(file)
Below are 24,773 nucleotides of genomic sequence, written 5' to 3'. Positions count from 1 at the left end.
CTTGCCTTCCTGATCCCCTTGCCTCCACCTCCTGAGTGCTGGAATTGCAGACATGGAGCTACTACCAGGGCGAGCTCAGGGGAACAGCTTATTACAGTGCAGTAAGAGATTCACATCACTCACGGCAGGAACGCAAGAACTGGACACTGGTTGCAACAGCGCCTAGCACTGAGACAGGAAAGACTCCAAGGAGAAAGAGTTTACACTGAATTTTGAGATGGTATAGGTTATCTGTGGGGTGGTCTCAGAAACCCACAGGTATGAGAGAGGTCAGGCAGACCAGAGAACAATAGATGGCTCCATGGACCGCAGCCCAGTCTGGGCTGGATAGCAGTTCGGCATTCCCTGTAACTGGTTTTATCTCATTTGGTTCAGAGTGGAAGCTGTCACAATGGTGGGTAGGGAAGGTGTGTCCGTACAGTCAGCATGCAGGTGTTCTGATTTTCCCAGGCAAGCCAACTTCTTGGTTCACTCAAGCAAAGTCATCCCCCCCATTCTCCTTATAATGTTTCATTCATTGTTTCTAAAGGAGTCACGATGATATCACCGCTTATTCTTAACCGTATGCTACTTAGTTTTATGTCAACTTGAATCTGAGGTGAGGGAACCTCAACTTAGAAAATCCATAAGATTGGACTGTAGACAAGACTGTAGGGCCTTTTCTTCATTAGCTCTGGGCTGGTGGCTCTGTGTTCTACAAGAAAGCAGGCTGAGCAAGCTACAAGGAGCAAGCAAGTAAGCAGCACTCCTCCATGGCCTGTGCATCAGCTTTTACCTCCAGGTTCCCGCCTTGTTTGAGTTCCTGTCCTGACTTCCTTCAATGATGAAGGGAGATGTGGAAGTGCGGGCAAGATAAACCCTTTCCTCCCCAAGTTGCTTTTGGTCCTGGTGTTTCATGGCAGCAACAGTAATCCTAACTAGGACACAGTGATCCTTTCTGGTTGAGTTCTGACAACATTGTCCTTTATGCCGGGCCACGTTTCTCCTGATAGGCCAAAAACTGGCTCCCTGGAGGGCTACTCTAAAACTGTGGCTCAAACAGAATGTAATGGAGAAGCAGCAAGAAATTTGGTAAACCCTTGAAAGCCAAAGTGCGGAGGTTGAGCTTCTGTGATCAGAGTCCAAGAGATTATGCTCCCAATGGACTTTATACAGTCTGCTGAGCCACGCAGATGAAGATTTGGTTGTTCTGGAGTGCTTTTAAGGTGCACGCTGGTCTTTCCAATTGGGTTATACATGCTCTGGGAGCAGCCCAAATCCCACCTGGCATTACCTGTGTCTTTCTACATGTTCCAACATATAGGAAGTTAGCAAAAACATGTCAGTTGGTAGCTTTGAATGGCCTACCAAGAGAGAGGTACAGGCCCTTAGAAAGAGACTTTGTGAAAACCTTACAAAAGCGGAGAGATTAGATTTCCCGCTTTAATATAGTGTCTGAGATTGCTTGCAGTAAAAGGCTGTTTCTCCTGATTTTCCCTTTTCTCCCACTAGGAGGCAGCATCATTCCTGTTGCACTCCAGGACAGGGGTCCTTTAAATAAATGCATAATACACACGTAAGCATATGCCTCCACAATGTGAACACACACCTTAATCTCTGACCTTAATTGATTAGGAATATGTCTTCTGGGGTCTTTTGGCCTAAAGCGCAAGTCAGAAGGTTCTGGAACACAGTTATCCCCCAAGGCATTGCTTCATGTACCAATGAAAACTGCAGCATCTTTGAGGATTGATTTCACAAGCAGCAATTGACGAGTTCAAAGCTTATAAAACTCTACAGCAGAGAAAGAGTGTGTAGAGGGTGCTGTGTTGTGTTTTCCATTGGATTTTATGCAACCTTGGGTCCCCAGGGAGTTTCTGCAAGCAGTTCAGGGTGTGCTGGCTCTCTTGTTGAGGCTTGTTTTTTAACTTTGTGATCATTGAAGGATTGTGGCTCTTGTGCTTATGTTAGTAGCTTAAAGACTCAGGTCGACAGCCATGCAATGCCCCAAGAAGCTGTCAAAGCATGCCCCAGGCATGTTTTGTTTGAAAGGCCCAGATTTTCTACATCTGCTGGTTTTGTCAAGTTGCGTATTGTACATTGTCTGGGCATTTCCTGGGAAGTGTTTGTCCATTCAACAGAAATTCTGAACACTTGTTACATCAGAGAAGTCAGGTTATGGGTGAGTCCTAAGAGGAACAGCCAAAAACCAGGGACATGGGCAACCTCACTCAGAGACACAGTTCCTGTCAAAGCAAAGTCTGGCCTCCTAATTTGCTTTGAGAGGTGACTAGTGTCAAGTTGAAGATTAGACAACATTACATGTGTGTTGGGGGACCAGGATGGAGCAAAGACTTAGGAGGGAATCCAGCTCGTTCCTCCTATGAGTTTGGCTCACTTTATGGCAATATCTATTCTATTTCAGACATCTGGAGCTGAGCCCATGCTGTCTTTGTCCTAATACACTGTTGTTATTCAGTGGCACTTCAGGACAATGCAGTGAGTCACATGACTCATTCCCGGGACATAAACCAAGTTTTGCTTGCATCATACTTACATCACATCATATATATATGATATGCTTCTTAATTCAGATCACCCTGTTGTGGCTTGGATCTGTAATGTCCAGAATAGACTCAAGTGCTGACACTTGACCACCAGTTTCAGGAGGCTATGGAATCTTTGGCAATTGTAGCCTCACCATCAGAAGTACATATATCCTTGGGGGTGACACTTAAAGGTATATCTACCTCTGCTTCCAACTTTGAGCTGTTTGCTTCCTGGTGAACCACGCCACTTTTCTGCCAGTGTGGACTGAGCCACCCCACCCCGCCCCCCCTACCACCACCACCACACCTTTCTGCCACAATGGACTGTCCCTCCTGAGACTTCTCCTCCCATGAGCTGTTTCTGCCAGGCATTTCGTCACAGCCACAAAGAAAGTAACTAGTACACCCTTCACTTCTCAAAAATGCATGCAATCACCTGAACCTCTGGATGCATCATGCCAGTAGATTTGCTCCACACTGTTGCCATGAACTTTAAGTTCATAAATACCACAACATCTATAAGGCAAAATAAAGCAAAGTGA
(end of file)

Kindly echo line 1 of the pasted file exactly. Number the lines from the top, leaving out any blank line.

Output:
Below are 24,773 nucleotides of genomic sequence, written 5' to 3'. Positions count from 1 at the left end.